Additionally, Open OutDoors for Kids complements the federal Every Kid Outdoors initiative focusing on 10-year-old students, the age of most fourth graders. Research indicates that children of that age are at a unique developmental stage in their learning where they begin to understand how the world around them works in more concrete ways and they are more receptive to engaging with nature and the environment. View the list of the National Park Foundation Open OutDoors for Kids grantee projects for the 2019-2020 school year.

“Accessibility is a limiting factor for so many students, especially those who come from underserved communities. The students we work with have no idea that these green spaces are here, so close to their homes,” said Kim Bott, a California State Parks Aide who partners with Santa Monica Mountains National Recreation Area to bring the Open OutDoors for Kids program to life for Los Angeles-area students. “This is why having ranger-led programs with built in school curriculum and free transportation is so impactful. The sooner we can get young kids into these parks, the better. We want to instill a lifetime of passion for these parks as early in these students’ lives as we can.”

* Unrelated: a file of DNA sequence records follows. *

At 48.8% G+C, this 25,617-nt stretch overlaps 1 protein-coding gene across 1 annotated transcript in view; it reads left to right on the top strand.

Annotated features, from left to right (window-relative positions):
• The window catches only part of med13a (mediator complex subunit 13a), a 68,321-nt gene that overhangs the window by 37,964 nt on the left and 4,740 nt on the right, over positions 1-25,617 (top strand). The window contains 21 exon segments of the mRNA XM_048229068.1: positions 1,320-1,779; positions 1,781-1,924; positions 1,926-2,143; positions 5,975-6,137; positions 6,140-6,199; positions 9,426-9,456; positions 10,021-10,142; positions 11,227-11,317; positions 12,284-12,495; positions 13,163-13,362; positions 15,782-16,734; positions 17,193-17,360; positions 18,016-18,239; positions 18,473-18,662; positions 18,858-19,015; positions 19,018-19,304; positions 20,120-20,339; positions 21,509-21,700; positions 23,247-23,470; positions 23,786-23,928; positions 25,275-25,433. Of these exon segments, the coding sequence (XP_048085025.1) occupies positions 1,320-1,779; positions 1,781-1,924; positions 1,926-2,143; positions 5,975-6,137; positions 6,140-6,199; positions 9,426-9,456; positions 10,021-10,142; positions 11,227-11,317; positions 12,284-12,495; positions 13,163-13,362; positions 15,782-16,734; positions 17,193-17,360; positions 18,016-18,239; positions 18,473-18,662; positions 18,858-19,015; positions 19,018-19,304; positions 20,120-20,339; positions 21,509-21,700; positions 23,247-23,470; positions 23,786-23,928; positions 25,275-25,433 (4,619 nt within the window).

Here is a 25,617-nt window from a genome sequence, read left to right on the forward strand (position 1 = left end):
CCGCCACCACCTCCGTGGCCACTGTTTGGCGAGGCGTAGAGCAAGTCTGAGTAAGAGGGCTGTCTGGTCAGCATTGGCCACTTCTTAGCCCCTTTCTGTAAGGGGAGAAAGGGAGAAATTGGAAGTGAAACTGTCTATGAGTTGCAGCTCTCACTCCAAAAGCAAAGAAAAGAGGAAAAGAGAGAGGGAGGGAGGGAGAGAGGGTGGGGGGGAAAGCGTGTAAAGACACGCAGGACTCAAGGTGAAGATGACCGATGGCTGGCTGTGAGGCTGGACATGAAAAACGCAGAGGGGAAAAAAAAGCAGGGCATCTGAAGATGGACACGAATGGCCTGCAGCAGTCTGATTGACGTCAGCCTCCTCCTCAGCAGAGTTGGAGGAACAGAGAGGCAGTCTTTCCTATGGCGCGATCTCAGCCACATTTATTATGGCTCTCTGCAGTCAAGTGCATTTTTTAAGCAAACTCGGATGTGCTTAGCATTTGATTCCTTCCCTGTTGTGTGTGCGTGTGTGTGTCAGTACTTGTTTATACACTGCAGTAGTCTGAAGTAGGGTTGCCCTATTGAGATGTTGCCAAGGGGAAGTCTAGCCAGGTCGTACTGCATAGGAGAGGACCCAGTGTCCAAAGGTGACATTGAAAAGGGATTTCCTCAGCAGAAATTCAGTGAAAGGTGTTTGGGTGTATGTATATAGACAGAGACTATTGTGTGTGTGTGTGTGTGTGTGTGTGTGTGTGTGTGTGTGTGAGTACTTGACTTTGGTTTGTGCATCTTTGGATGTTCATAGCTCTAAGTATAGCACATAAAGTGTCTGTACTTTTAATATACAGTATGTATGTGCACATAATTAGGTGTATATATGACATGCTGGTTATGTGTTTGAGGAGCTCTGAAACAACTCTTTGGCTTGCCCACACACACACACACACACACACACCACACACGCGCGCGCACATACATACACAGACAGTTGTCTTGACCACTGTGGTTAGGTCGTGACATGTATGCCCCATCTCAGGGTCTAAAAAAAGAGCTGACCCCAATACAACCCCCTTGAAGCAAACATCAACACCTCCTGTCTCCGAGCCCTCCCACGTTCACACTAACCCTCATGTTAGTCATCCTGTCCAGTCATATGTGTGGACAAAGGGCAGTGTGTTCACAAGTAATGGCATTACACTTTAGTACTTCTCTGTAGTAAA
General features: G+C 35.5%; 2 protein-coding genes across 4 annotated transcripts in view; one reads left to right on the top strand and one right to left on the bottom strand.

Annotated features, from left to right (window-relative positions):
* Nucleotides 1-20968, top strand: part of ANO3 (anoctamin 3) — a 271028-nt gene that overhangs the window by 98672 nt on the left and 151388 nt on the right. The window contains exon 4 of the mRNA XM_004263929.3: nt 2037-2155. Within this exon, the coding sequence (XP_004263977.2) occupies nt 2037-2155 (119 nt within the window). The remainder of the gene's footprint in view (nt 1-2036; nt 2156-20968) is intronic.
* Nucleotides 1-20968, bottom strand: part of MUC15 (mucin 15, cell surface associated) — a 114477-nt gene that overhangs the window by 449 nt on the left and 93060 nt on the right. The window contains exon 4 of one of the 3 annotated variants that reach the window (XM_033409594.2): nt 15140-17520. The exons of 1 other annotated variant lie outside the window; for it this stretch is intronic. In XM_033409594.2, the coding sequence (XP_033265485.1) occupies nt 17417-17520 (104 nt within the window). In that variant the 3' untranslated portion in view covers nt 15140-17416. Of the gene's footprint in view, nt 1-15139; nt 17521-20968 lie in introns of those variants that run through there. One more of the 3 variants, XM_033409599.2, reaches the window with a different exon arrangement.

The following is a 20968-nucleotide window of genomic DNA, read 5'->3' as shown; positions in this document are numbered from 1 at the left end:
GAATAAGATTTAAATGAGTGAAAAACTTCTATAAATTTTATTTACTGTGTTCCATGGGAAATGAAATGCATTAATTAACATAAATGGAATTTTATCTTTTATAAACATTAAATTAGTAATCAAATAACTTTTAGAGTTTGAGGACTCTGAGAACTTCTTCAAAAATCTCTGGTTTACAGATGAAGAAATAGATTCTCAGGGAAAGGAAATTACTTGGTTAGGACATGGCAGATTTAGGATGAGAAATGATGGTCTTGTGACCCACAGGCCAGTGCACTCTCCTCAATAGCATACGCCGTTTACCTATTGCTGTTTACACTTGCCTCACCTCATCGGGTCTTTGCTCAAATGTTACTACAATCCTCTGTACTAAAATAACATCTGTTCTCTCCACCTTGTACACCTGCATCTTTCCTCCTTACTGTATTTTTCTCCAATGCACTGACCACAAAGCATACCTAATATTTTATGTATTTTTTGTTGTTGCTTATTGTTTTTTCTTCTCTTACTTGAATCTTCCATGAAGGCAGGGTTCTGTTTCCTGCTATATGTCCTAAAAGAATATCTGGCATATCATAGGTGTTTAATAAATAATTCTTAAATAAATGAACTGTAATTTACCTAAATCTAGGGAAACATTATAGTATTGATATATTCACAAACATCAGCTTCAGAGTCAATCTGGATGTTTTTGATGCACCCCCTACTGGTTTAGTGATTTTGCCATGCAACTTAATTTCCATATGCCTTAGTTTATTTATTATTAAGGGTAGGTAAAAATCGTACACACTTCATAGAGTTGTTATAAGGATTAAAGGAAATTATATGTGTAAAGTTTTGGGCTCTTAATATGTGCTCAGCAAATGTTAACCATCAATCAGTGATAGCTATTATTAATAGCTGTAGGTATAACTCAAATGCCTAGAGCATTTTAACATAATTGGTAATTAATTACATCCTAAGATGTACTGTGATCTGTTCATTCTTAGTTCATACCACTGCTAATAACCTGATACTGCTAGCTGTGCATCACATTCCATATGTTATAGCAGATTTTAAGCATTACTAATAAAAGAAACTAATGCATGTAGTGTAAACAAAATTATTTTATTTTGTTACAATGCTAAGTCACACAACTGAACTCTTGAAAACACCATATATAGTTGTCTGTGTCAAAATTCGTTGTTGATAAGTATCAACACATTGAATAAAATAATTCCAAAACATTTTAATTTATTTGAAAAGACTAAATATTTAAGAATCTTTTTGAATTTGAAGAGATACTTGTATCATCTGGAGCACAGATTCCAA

The Los Angeles partnership for Open OutDoors for Kids is one of NPF’s focus cities. A program within a program, the Open OutDoors for Kids focus cities are provided with expanded investments to create successful models for how parks, schools, and other local partners can collaborate on a long-term basis to not only connect kids to parks, but also raise awareness broadly about the importance of connecting children to the outdoors and historical and cultural sites.

National Park Foundation-supported programs across the country engage students and their teachers in educational field trips, provide young adults and veterans employment opportunities that help restore public lands, connect people of all ages with the joyful experiences of giving back through volunteer events, and offer career development opportunities for teachers (such as the Teacher Ranger Teacher program) and emerging scholars. All of these efforts are part of NPF’s broader work to connect people to and protect national parks.